Copenhagen Consensus: How should the world deal with armed conflict?

War Is a Long, Messy Hell, and We Can Do More To Prevent it

War Is a Long, Messy Hell, and We Can Do More To Prevent it

The 10 most effective ideas for improving the world.
May 9 2012 3:10 PM

War Is a Long, Messy Hell

And it’s more important than ever that we try to prevent it in the first place.

Civil war in Sudan.
Sudan Liberation Army (SLA) fighters supporting Darfur in 2004. Sudan was in a state of humanitarian emergency from 2003 to 2010.

Photograph by Jacob Silberberg/Getty Images.

In this series, Bjorn Lomborg explores the smartest investments to respond to global challenges—and readers get to have their say. See the earlier articles here. And read Bjorn’s responses to readers and find out which investments are currently at the top of Slate readers’ priority list. Be sure to vote in the poll at the bottom of each article.

Without peace and stability, there are impediments to solving every other challenge that we have looked at in the Copenhagen Consensus 2012 series. Armed conflict is a major global problem that disproportionately affects the world’s poorest. Not a single low-income country afflicted by violence has achieved even one of the eight Millennium Development goals.

In each year of the 1980s and 1990s there were between 30 and 40 major armed conflicts in progress, though over the past decade, major armed conflicts have declined. In 2007, there were 14 major armed conflicts in 13 locations around the world, nearly all of which were civil wars. There was a wide variation in the intensity of these conflicts, from "low intensity" battles between guerrillas and governments, to conflicts between relatively large and well-equipped armies.


There are now more states than ever and also more disputes, but still relatively few of these lead to war. Though there are now fewer fights, they last longer than they once did. The types of conflicts range from the ideological struggles that we see in Mozambique, Eritrea, or Nicaragua, to the more fragmented decentralized conflicts such as those of Somalia and Rwanda. Many are a mixture of both.

The nature of war has changed with a decreasing role for formal armies, lack of battlefield engagement, and increased involvement of civilians as victims.

The costs from conflicts can be immense and devastating—yet they are almost always understated because we ignore the legacies that violence leaves behind. The immediately apparent, direct costs are obviously loss of life and injury on the battlefield. But in many countries, conflict leads to far greater casualties because of economic collapse so that fewer can afford health care, proper food, and education. Because of the long lag in economic recovery after a conflict, people will die for years after a conflict ends. In addition to the direct and legacy costs, there are spinoff costs such as the expense of looking after refugees displaced by one country’s internal strife.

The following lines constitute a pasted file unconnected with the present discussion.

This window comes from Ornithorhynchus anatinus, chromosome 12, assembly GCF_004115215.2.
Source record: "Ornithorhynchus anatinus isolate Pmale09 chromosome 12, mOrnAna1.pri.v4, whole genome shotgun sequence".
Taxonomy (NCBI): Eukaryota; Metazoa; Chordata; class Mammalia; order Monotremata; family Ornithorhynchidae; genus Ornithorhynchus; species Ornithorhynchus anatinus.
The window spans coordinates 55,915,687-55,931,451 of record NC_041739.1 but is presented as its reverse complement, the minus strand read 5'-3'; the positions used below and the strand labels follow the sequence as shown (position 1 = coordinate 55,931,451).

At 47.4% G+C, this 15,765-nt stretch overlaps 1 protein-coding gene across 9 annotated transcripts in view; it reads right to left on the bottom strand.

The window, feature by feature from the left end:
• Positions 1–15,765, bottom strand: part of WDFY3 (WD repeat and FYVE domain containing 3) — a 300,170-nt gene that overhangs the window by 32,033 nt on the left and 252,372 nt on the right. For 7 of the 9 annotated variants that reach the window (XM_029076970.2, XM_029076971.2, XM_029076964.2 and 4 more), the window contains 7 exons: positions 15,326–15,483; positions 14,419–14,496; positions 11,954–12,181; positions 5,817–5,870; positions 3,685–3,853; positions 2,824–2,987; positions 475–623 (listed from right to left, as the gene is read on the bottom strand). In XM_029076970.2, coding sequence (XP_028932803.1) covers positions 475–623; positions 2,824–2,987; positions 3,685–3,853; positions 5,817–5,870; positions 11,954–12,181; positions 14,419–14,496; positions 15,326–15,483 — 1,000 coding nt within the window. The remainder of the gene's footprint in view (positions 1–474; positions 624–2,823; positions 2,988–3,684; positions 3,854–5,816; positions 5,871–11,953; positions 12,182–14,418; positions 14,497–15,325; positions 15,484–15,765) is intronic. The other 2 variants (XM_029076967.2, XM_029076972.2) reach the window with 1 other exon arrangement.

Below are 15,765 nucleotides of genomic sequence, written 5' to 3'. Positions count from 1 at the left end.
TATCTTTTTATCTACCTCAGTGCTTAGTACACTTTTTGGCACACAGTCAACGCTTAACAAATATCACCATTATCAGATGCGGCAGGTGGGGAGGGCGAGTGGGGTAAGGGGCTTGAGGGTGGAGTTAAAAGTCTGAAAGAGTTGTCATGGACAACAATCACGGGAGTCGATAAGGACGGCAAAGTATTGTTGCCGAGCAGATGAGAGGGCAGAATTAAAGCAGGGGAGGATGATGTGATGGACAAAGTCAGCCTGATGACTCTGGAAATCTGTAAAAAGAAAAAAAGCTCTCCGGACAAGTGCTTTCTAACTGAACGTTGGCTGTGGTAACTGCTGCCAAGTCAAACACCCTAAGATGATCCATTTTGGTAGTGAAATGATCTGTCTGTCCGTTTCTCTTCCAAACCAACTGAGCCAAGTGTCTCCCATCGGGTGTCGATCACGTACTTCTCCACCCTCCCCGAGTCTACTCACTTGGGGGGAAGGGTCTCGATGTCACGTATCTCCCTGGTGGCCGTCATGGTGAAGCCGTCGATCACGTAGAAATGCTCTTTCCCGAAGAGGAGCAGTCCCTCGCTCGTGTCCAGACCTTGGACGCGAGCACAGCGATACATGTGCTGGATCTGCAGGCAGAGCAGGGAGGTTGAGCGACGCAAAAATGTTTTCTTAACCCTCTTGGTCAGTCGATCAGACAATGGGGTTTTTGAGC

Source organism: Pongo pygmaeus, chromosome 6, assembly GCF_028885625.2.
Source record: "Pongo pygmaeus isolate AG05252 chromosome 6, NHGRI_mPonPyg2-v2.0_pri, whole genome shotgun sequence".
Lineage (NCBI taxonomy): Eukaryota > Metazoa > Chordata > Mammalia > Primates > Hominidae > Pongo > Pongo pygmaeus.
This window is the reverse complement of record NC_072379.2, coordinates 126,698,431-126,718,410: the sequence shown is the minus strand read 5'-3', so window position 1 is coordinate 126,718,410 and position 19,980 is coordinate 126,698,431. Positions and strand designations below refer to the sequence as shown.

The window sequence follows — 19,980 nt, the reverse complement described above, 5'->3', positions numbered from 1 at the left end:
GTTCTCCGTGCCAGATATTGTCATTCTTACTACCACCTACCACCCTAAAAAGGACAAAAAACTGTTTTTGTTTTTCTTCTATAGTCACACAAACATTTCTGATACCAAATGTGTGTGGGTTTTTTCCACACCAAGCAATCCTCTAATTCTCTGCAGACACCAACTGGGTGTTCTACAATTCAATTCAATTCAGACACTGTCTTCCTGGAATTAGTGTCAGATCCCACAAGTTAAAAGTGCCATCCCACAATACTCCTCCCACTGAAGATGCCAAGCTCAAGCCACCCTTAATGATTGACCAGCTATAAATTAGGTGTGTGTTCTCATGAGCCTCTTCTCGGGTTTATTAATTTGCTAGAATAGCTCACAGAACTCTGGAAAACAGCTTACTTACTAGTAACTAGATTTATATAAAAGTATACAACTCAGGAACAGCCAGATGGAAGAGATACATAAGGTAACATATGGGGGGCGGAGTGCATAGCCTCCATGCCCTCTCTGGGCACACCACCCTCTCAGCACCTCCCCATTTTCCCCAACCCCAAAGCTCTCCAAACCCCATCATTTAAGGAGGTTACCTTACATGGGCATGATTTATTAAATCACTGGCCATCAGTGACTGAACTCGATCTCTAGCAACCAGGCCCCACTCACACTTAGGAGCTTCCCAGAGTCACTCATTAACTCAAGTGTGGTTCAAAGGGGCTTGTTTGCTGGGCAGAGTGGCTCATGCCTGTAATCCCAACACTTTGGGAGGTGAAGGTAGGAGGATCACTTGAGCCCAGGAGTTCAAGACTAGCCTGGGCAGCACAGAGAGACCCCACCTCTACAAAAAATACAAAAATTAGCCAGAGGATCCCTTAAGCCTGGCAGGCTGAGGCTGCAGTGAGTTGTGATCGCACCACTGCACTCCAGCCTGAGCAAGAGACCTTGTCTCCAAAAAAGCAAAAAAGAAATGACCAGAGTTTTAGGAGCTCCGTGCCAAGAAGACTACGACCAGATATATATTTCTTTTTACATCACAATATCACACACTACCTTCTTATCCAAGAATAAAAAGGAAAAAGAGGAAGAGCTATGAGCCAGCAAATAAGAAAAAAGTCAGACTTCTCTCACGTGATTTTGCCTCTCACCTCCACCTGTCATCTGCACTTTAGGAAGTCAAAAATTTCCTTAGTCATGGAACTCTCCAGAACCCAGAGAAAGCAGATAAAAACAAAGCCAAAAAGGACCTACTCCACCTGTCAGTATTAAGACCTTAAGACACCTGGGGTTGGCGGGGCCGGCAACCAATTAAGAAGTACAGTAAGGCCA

In a research paper released today for Copenhagen Consensus 2012, Paul Dunne attempts to tally all of these costs and work out the benefits of using more and new funds to respond to armed conflicts in different ways.


Clearly, the complex nature of conflict makes finding solutions immensely challenging. To be able to approach the problem more easily, Dunne focused on the three obvious points at which we can try to reduce the devastating impact of conflict: preventing it in the first place, intervening to end it when it occurs, and helping to reconstruct a nation after it has ended.

According to Dunne’s analysis, conflict prevention is the most cost-effective solution. The causes of conflict are hugely varied and the roots of war are multifaceted, with important historical contexts. There are a number of factors that can be identified including colonial legacy, military governments and militaristic cultures, ethnicity and religion, unequal development, inequality and poverty, bad leadership, polity frailties and inadequacies, external influences, greed, and natural resources.

So how can we stop conflicts before they occur? Dunne pinpoints early warning mechanisms, peacekeeping operations, economic sanctions, and aid as the tools that have proved effective.